Arthur Malcolm Stace (1885-1967) is one of the more remarkable men in the rich tapestry that makes up the story of City of Sydney. He was a down and out drunk – a methylated spirits drinker who was destitute, roaming the streets of 1920’s Sydney with no fixed place of abode. His eventual recovery and conversion to Christianity makes for a fascinating story.
Arthur Stace had the odds well and truly stacked against him from the beginning being born into an alcoholic family, and as a boy forced to steal and eat food scraps from garbage bins to survive. He became a ward of the state, an alcoholic and was then sent to gaol at 15 years of age. In 1916 he enlisted as a soldier in the First World War, but following his discharge in 1919 returned to his alcoholic ways around the streets of Sydney.
He became totally destitute, a perambulating drunk who would attend the occasional church service, mostly to get the free meal put on by the church afterwards. But a major change occurred one evening in 1932 when he heard a sermon by the evangelist John Ridley who spoke about eternity to his congregation. Ridley challenged “Eternity, Eternity, I wish that I could sound or shout that word to everyone in the streets of Sydney. You’ve got to meet it, where will you spend Eternity?”
At that point Stace claimed that he received a “powerful calling from the Lord”, to take that message of eternity out onto the streets of Sydney – not by shouting it, as Ridley had asked – but by writing it. And from that point on he put the bottle down and became sober.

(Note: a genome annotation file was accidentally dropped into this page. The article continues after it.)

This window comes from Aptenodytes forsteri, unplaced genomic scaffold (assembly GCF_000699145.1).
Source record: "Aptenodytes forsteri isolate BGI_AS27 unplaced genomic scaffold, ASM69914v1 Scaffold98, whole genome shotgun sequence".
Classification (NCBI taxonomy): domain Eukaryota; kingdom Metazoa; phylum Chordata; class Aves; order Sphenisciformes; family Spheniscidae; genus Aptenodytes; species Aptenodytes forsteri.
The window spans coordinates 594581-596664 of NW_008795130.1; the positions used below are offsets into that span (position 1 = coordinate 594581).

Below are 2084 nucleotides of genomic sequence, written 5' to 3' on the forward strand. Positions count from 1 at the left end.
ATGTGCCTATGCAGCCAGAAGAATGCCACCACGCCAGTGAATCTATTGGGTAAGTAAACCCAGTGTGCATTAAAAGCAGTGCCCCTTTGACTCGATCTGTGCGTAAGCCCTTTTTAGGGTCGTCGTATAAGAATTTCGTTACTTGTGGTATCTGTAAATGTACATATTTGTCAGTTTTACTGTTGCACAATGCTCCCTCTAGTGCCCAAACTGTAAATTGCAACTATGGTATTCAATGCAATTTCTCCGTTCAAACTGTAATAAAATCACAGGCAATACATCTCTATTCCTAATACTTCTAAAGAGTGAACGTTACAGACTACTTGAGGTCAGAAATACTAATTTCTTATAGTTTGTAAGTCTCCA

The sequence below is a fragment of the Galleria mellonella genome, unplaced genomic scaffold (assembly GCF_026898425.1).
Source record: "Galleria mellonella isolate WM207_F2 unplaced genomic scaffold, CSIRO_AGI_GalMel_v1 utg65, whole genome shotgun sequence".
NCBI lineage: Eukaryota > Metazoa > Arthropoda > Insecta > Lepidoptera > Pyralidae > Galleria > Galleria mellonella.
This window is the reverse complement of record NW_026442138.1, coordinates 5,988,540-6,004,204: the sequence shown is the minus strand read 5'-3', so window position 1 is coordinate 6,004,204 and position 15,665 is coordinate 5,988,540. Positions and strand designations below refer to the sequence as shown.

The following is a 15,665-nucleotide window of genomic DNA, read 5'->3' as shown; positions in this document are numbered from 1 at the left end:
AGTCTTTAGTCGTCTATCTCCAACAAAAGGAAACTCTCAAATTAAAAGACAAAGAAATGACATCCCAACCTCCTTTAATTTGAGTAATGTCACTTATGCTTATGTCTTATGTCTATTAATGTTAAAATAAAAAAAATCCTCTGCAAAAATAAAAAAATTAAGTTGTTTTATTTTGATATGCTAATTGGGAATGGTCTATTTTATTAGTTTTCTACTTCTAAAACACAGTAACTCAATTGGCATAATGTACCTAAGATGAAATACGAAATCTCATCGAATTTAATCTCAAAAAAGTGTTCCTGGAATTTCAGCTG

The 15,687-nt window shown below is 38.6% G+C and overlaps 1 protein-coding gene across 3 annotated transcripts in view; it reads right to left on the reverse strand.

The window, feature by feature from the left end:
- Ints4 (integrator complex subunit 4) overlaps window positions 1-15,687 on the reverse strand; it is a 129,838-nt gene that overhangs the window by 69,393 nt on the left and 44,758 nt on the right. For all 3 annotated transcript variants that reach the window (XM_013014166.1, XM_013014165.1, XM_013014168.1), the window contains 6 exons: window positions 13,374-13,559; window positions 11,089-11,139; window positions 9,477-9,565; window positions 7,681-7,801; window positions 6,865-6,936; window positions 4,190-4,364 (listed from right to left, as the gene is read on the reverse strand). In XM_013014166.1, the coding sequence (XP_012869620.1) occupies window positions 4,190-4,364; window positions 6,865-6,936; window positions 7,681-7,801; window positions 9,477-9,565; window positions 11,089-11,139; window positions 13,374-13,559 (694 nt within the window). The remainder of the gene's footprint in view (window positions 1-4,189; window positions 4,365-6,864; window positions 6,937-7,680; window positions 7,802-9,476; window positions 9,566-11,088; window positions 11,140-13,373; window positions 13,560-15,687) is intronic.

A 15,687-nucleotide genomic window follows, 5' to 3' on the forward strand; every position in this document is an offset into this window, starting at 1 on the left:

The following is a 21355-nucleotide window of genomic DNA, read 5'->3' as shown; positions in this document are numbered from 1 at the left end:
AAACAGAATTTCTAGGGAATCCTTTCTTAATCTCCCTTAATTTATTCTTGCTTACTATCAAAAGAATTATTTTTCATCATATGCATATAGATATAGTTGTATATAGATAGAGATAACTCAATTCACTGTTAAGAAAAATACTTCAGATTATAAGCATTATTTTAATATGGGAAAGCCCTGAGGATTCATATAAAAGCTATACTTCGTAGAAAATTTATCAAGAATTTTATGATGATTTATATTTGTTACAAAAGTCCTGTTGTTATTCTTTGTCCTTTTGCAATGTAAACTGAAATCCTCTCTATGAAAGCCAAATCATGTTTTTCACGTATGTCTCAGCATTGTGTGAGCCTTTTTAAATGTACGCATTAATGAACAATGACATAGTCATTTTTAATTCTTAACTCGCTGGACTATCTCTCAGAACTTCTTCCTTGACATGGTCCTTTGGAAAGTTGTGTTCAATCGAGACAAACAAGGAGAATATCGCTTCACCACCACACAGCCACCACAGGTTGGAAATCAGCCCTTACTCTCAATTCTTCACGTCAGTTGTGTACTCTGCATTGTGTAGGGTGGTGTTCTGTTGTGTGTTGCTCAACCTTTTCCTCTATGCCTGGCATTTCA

For the next 35 years he would arise early and visit various locations around the city, writing in chalk the word “Eternity” in an immaculate copperplate style. He wrote on footpaths, seats, billboards and doorways – in fact any flat, smooth surface that would take chalk.
Because he believed that he was doing the work of the Lord, he dressed only in his best outfits for these expeditions – usually a threadbare suit, battered felt hat, collar and tie – a diminutive shadowy figure moving around in the early morning light of Sydney.
The regular appearance of this graffiti all around town aroused immense curiosity amongst Sydneysiders- who was writing this and what did it mean? Then one day the mystery was solved. Stace was seen by the Reverend Lisle Thomson writing the word on a footpath and notified a newspaper reporter. His story eventually appeared in the Sydney Sunday telegraph in June 1956 – to the delight of the Sydney public. Stace, then dubbed “Mr. Eternity” eventually died in 1967 aged 82.
It is estimated that he wrote “Eternity” more than 500,000 times in his career, and his incredible work was celebrated early on New Year’s Day in 2000 when the word “Eternity” appeared in a firework display on the Sydney Harbour Bridge.
Image: An aluminium replica of Stace’s “Eternity”, located at Town Hall Square in Sydney. Courtesy of Wikimedia Commons.